Steps 270-290 illustrate various ways in which the parsed IVR log data, or call paths, can be queried. In step 270, for example, like or same call paths can be associated with one another or grouped. In step 275, the number of call paths within each respective group determined in step 270 can be counted or determined. In step 280, the number of total events of each event type can be determined for each call or call path as the case may be. It should be appreciated that the call path data can be processed or analyzed in any of a variety of different ways and that the examples disclosed herein have been provided for purposes of illustration.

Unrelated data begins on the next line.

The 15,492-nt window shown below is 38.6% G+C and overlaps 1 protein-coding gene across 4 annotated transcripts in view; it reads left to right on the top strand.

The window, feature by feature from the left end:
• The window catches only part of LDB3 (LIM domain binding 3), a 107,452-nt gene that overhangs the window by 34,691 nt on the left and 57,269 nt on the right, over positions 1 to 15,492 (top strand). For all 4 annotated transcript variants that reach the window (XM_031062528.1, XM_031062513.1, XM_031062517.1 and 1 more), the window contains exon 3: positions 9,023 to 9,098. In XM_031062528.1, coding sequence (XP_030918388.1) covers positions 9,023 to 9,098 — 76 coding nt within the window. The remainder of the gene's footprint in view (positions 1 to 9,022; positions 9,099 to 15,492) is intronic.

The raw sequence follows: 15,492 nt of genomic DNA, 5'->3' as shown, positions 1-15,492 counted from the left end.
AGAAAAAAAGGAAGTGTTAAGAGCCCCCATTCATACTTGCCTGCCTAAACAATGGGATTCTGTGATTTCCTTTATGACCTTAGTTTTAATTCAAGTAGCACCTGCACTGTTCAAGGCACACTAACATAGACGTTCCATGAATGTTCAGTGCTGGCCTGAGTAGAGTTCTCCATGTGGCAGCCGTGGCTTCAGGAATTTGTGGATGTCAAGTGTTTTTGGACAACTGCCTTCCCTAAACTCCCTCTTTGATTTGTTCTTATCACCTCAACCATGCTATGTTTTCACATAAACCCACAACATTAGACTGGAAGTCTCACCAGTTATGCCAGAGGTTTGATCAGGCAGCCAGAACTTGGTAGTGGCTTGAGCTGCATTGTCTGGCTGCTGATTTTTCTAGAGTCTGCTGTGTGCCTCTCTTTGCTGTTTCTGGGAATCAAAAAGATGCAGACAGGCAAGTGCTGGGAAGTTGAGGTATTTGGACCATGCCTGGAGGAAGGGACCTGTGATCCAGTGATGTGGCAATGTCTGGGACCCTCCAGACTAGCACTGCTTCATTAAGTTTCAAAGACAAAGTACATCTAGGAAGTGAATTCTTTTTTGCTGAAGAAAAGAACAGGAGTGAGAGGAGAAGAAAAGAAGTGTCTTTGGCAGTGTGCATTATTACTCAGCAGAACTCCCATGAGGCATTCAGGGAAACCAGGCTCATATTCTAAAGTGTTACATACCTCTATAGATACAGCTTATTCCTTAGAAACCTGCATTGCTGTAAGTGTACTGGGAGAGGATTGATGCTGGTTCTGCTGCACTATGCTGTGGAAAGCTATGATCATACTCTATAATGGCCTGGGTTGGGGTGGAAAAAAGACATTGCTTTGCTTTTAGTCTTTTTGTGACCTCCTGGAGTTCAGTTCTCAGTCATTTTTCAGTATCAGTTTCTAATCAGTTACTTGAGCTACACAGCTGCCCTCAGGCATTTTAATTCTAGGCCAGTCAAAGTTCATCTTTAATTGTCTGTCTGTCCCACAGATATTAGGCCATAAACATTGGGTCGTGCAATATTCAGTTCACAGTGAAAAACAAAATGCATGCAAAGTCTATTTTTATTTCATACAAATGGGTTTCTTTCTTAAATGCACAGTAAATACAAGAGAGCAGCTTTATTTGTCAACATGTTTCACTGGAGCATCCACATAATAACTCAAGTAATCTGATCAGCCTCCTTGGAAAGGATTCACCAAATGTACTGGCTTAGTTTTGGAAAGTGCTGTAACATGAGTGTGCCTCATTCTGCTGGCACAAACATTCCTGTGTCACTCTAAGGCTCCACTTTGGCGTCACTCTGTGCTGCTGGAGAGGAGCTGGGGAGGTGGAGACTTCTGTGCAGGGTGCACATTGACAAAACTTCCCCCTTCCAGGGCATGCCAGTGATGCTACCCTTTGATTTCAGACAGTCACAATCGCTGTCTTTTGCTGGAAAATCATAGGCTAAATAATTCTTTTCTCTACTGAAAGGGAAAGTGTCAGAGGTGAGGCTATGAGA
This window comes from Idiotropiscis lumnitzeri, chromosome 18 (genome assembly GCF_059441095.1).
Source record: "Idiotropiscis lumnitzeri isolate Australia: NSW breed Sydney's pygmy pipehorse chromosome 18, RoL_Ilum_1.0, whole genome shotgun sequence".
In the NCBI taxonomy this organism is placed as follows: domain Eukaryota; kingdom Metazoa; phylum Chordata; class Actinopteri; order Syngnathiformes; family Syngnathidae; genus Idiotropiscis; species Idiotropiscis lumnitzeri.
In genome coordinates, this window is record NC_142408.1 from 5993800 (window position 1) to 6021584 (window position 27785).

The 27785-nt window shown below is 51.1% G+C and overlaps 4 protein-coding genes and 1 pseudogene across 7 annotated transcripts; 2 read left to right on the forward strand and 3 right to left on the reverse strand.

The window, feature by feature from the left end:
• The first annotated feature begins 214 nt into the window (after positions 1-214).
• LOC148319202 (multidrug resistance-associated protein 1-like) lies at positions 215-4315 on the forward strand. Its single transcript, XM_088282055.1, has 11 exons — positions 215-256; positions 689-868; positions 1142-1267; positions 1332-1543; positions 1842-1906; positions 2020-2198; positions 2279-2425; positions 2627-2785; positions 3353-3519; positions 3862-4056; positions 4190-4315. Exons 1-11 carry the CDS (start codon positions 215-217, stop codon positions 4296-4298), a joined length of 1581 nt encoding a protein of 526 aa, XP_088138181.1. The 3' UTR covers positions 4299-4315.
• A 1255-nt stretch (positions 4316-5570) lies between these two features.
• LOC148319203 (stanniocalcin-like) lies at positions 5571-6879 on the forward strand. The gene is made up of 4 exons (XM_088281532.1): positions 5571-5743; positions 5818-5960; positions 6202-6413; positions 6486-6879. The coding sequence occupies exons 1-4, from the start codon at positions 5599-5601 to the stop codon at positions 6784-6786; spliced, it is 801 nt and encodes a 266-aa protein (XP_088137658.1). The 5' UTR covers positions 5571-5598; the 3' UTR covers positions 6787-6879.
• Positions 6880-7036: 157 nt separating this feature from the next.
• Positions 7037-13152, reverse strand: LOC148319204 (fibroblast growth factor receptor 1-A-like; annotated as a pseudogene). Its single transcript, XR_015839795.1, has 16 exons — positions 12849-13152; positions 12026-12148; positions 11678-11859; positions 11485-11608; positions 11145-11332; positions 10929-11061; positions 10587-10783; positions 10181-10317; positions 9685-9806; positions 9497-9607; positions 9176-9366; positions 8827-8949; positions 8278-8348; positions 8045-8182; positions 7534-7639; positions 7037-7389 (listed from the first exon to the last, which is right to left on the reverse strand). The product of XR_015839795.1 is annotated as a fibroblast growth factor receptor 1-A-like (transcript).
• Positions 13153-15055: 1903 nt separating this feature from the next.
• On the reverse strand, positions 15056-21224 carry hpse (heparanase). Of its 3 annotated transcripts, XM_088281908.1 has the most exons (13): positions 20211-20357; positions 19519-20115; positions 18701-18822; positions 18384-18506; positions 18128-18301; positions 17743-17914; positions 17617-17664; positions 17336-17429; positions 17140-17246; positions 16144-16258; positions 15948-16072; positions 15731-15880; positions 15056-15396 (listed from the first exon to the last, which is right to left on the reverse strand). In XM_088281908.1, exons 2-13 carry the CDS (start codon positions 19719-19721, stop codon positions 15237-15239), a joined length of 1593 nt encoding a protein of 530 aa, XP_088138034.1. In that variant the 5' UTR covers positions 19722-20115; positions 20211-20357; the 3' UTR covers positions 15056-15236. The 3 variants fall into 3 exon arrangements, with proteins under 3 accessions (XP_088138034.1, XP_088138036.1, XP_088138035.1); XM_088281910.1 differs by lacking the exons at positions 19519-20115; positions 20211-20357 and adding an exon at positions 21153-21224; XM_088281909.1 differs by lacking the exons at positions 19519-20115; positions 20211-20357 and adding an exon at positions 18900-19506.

In step 285, a user input specifying search criteria can be received. The search criteria can specify any of a variety of different parameters for which the call paths will be searched. In illustration, possible queries can look for call paths having a predetermined number of “no input” events in a row, occurring at a particular dialog node, or after a particular dialog node sequence. A user can query to identify call paths in which the user was re-prompted a minimum number of times, whether in total for the call path or at selected dialog nodes. In general, queries can specify any combination of attributes that are parsed or counted from the IVR log including, but not limited to, order of dialog nodes, frequency or occurrence of particular events, occurrence or frequency of events at particular dialog nodes or after a particular sequence of dialog nodes, like call paths, etc.